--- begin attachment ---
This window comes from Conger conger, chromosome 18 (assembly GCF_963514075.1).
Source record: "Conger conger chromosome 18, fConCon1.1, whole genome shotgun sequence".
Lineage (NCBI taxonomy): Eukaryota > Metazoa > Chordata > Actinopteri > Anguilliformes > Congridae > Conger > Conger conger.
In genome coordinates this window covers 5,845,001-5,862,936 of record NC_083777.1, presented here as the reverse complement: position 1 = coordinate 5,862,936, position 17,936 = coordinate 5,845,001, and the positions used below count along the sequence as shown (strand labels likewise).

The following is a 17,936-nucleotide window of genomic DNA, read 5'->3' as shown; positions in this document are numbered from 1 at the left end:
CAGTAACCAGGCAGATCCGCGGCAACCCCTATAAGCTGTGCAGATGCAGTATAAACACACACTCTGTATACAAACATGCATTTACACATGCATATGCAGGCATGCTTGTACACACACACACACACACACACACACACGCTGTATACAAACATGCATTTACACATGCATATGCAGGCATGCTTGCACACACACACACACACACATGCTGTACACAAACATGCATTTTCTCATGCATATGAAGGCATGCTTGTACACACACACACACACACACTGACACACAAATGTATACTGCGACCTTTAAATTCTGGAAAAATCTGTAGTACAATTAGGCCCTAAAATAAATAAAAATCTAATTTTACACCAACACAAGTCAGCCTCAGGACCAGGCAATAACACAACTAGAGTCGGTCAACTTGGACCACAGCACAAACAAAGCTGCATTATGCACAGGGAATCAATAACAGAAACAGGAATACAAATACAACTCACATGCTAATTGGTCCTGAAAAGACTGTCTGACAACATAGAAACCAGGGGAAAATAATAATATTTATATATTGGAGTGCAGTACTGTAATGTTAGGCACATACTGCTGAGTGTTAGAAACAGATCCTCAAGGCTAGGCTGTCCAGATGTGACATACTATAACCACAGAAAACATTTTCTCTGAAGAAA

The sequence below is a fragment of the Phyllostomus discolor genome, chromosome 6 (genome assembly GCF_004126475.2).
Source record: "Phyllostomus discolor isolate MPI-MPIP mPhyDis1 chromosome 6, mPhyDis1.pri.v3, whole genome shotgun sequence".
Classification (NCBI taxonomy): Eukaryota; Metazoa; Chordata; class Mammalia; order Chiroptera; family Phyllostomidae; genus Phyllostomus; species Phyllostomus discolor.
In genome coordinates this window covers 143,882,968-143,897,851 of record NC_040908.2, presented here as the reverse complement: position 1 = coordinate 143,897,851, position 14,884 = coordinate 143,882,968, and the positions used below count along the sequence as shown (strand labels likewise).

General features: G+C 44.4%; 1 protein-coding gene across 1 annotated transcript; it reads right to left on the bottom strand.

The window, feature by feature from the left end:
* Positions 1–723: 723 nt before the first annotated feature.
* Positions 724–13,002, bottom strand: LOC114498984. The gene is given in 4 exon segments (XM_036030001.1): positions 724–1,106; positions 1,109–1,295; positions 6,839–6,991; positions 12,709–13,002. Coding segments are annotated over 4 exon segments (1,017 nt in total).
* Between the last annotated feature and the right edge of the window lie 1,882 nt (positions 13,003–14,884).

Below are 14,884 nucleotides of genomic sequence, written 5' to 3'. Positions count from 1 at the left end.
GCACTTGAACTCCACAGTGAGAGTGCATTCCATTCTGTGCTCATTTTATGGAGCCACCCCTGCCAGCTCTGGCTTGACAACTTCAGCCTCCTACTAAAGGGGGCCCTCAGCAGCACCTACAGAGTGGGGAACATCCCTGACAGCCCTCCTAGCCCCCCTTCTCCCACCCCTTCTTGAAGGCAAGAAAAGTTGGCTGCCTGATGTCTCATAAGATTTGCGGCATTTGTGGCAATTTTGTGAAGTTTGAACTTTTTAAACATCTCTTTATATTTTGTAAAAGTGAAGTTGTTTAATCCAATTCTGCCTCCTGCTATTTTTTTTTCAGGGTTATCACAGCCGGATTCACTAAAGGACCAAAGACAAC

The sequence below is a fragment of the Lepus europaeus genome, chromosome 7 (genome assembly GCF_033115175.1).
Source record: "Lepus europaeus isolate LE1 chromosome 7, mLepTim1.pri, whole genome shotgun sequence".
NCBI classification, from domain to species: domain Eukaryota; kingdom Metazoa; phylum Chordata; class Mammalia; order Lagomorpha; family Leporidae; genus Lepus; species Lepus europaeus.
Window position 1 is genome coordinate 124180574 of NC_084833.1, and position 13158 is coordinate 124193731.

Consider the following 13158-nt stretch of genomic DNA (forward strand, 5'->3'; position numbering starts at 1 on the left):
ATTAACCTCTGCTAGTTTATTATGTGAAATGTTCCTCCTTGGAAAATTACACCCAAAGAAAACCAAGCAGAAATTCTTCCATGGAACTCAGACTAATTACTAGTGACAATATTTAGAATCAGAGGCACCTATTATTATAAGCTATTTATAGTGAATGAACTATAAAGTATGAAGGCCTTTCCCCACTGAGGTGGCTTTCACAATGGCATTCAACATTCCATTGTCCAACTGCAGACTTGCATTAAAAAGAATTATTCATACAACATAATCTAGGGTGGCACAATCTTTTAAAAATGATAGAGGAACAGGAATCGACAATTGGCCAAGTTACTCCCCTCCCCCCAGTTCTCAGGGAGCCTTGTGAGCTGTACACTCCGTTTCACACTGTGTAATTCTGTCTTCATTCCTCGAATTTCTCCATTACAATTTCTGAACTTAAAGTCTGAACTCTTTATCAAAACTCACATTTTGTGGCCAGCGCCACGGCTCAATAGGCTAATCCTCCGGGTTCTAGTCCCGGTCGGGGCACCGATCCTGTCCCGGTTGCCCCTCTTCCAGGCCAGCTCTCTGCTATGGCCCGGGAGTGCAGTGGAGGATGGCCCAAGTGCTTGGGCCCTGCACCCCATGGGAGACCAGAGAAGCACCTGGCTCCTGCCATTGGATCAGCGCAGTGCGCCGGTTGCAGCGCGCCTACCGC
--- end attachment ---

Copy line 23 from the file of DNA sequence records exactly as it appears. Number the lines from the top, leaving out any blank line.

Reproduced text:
ATTAACCTCTGCTAGTTTATTATGTGAAATGTTCCTCCTTGGAAAATTACACCCAAAGAAAACCAAGCAGAAATTCTTCCATGGAACTCAGACTAATTACTAGTGACAATATTTAGAATCAGAGGCACCTATTATTATAAGCTATTTATAGTGAATGAACTATAAAGTATGAAGGCCTTTCCCCACTGAGGTGGCTTTCACAATGGCATTCAACATTCCATTGTCCAACTGCAGACTTGCATTAAAAAGAATTATTCATACAACATAATCTAGGGTGGCACAATCTTTTAAAAATGATAGAGGAACAGGAATCGACAATTGGCCAAGTTACTCCCCTCCCCCCAGTTCTCAGGGAGCCTTGTGAGCTGTACACTCCGTTTCACACTGTGTAATTCTGTCTTCATTCCTCGAATTTCTCCATTACAATTTCTGAACTTAAAGTCTGAACTCTTTATCAAAACTCACATTTTGTGGCCAGCGCCACGGCTCAATAGGCTAATCCTCCGGGTTCTAGTCCCGGTCGGGGCACCGATCCTGTCCCGGTTGCCCCTCTTCCAGGCCAGCTCTCTGCTATGGCCCGGGAGTGCAGTGGAGGATGGCCCAAGTGCTTGGGCCCTGCACCCCATGGGAGACCAGAGAAGCACCTGGCTCCTGCCATTGGATCAGCGCAGTGCGCCGGTTGCAGCGCGCCTACCGC